is in recess. The
, having failed to advance energy efficiency legislation, will spend the week working on tax extenders. The
will take up Senate Finance Committee Chairman Ron Wyden's tax-extenders legislation after passing it out of committee last month, and just days after the
passed a bill to make the so-called R&D tax credit permanent. The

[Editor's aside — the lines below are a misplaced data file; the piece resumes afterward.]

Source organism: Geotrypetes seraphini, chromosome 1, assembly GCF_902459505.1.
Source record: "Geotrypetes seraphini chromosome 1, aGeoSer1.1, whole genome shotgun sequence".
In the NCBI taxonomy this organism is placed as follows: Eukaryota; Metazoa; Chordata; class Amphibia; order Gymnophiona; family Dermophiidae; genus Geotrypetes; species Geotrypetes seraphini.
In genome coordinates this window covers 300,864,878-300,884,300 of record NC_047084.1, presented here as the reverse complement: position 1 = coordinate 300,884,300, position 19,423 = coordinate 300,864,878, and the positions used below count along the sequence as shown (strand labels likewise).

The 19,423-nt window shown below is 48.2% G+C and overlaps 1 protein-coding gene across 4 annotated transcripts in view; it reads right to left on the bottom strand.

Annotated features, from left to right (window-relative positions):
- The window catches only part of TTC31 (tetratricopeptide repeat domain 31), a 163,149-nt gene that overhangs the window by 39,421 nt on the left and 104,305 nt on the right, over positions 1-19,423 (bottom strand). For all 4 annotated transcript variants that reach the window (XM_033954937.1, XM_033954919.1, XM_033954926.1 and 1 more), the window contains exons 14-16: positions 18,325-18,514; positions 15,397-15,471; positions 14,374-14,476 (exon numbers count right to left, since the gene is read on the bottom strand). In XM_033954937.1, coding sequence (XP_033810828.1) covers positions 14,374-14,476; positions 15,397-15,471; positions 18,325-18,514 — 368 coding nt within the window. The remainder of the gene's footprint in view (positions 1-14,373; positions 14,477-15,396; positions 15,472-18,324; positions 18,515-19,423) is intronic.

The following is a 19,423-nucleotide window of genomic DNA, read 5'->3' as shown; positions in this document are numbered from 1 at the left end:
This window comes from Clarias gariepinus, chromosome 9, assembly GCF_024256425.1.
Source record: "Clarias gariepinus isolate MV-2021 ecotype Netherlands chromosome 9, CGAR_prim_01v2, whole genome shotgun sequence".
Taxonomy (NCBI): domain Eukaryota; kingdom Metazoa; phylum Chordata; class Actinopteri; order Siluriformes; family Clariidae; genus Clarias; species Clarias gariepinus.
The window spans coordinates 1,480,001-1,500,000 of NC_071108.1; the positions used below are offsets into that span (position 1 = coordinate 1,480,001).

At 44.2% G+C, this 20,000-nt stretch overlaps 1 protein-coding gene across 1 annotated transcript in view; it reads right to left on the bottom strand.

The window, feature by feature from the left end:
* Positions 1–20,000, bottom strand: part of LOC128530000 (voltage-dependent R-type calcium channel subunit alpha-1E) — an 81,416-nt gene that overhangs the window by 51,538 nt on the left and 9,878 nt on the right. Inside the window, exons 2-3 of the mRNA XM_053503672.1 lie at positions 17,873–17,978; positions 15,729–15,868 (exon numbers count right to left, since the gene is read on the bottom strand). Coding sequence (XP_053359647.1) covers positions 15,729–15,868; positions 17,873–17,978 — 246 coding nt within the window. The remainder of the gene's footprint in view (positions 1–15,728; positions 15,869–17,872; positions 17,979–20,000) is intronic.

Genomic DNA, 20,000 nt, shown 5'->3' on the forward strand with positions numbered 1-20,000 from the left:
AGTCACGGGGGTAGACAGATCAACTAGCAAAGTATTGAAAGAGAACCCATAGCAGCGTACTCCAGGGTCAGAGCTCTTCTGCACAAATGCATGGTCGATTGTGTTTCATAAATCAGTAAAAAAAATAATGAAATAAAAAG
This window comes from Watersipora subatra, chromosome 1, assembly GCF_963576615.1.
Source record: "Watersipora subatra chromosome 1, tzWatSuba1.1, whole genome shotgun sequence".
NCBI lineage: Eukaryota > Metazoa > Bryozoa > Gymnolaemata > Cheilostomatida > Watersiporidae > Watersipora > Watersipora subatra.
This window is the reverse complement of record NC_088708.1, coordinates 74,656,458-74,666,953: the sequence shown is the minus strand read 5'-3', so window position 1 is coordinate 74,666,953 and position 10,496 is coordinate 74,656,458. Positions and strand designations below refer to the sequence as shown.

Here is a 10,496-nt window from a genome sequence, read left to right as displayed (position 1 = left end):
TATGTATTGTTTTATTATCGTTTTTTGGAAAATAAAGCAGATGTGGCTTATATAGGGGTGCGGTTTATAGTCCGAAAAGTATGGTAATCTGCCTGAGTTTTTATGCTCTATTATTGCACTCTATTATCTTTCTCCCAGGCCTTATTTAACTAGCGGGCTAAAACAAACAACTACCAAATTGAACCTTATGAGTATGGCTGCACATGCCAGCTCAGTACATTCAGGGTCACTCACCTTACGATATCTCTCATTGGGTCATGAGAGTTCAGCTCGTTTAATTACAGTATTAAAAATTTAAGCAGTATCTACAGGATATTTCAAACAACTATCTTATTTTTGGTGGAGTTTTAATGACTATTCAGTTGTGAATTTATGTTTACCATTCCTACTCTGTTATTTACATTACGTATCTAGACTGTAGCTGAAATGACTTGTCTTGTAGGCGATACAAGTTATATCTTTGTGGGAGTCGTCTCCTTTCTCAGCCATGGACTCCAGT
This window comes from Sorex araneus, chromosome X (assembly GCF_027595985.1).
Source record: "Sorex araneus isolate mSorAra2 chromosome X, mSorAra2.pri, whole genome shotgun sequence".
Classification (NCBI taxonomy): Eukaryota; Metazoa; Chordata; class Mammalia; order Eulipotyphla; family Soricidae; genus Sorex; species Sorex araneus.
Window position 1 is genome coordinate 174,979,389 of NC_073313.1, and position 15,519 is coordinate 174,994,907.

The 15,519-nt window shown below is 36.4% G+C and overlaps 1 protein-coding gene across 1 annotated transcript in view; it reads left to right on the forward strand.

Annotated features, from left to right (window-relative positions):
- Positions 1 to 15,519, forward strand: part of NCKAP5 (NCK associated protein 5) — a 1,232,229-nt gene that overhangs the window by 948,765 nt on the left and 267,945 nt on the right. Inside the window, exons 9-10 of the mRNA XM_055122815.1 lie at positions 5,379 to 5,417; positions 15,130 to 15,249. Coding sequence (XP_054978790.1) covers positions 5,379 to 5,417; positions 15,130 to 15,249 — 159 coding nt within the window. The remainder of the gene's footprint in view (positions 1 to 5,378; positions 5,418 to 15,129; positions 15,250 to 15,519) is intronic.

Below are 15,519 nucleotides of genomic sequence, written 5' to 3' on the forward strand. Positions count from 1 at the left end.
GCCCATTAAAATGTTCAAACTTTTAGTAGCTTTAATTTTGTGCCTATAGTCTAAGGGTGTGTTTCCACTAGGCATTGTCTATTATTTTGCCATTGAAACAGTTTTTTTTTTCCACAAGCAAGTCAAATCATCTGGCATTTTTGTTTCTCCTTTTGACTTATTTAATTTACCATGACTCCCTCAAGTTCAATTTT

are pursuing different approaches to tax extenders, with the Senate putting dozens of the provisions into one bill, while the House follows a more piecemeal strategy. The Senate's Expiring Provisions Improvement Reform and Efficiency (EXPIRE) Act would cut government revenues by $81.3 billion over 10 years and increase deficits by $84.1 billion, according to Congressional Budget Office estimates. It would extend several dozen provisions through December 2015.
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